Photo Credits: Matt Addington

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Big The

With the turning of the season, our favorite outdoor retail stores have been gearing up for the coming ice season by putting out all of the latest and greatest lures, devices, and accessories to help us be more efficient and successful out on the hardwater. As the popularity of the sport has grown over the last decade, the amount of gear to help us bring those fish up through our ice holes has also grown exponentially. And during this time of the coronavirus pandemic and social distancing, the outdoors has become both a place of refuge and solace for more people than ever. The current climate could spur on more growth of people wanting to try out the sport for the first time or pick it back up if they’ve been away for a while. If you’re either of those, take heart! Given the massive amount of choices in rods, reels, lures, shelters, ice suits, and other accessories, getting into the sport could seem overwhelming and expensive. But for the beginner looking to get into the sport, it really boils down to getting the “Big 3” to start with before looking into rods, tackle, and accessories. Big Item #1—If you don’t have an auger to get through the ice, you really aren’t going to get too far. And here, you have many options. Gas powered augers are the traditional method and come in a range of prices. But they are not always the most convenient option, with the gas/oil mixing required for most 2-stroke models as well as their weight. Likewise, with propane augers, though these eliminate the hassle of fuel mixing. Advancements in technology has fueled the building of lighter, battery powered augers, such as the Ion, Jiffy, and Strikemaster versions. Others, however, only require a highquality lithium battery powered drill to operate. If you have the drill already, then all you really need to do is purchase one of the standalone augers out there: the Pistol Bit from Eskimo, the Lite-Flite from Strikemaster, the E-Drill from HT, or my favorite, the K-Drill from Vexilar. Besides being ultralight, these augers will last for years to come. With any of these options, you will be drilling holes through the ice in no time. If you go this route, I would also recommend picking up the Conversion Plate from Clam Outdoors. I run the Conversion Plate with a K-Drill and absolutely love the combination! Not only will this plate save a lot of wear and tear on your expensive drill thanks to its design, but it will also save you a lot of stress on your wrists from possible torqueing of your auger as it cuts through the ice. Page 24 • Midwest Hunting & Fishing - Ice Institute Edition - 2020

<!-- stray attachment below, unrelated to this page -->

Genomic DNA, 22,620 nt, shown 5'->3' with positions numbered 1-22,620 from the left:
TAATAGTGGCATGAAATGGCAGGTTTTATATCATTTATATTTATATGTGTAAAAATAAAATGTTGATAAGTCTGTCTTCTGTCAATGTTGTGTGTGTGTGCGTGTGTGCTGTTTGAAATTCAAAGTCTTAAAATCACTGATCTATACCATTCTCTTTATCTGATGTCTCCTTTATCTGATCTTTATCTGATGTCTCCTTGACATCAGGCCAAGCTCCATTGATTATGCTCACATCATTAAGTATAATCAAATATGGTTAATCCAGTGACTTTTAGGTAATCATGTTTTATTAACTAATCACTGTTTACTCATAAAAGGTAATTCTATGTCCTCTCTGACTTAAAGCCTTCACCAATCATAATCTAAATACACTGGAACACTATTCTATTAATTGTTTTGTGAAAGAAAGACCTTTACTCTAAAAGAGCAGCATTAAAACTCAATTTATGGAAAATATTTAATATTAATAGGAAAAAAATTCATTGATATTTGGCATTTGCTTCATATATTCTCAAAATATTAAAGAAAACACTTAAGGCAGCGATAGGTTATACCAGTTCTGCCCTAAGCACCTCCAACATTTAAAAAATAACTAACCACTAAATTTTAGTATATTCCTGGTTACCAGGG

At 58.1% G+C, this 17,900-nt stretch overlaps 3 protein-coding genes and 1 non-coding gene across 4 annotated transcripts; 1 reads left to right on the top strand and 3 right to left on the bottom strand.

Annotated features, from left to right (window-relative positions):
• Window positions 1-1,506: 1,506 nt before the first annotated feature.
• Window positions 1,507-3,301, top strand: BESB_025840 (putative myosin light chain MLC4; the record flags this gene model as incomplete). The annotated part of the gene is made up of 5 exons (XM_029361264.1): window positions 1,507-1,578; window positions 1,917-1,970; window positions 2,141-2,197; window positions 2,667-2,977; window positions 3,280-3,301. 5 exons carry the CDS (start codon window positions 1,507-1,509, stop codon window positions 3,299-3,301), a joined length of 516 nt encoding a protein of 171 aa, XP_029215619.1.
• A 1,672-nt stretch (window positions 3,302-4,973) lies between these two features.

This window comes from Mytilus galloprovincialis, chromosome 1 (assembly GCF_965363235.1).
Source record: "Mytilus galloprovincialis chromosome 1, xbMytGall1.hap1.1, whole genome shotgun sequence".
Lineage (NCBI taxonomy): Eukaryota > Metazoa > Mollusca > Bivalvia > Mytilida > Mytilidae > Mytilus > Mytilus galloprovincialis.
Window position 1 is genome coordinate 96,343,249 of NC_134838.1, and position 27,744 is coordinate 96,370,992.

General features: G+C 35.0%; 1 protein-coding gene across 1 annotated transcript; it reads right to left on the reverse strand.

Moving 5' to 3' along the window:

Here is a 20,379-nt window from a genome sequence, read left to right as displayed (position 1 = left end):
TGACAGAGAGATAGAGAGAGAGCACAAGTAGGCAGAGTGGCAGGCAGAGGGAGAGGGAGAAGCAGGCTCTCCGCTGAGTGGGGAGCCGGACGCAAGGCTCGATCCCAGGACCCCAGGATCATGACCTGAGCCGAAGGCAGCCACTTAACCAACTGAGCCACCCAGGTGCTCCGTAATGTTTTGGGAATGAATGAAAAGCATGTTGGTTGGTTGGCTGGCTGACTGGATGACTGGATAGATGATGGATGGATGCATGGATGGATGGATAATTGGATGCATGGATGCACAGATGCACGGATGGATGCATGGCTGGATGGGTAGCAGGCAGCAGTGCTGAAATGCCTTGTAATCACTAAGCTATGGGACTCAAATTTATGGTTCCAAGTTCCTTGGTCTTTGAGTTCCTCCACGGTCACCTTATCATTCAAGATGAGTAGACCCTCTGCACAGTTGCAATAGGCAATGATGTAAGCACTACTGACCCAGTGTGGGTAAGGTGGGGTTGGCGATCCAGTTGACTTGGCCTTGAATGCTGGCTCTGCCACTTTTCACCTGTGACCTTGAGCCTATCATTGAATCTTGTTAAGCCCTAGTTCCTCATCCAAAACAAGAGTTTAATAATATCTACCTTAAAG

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Big Item #2—If you don’t have outerwear on that is both warm and windproof/waterproof, you aren’t going to be heading out unless it’s 40º or more outside. Ice fishing is, after all, about fishing on the ice and in the snow and cold. If you get cold, you aren’t going to enjoy any of the sport. Most options you may have already for colder days could be sufficient, but the best option is to look at an ice suit. Whether it’s Clam, Striker, Eskimo, or Strikemaster brand, these suits will keep you warm, dry, and in many cases, safer on the ice. I run with the Clam Ascent suit. It’s wind and waterproof, warm enough for well-below zero days, and has buoyancy properties that will keep me afloat if I were to fall through the ice. It’s like wearing an ice shelter and most days, it’s all I need to stay cozy and dry on the ice. Other brands will have very similar features. But there are options and ranges in prices. It is important to look at all the features and decide what works best for you and your area as well as what conditions you will be looking to go ice fishing in. And Big Item #3—This may seem like an extravagance to a beginner, but trust me, after your auger, there is no more important piece of equipment to bring on the ice than a flasher! You can drill all the holes you want, but without a flasher, you won’t know if there are any fish around. I remember going ice fishing with my friends in high school and college. We drilled holes and put down lines without ever knowing if fish were around. Sometime we got lucky. Most of time, we ended up messing around since the fish weren’t around. I got my first flasher many years ago, a Humminbird 45. My eyes were truly opened to what I had been missing out on! With it, I was catching so much fish since I could see if they were around and if they liked what I was presenting to them. Soon I upgraded to the FL-18 which was my first foray into Vexilar and I haven’t looked any other brand since. I absolutely love the brand and how the units hold up under all conditions as well as the company’s service. I upgraded further still to the FLX-28 four years ago and I still can’t believe what I see below me. Now in no way shape or form do you need to go with the best model (unless you really want to). Entry models like the FL-8 or FLX-12 will work for you just fine for getting started. These are very good, simple units. And there are other models out there as well for every angler and their ice fishing situation. But if you are truly serious about getting started on the ice, a Vexilar in any model is an absolute must have! Midwesthuntfish.com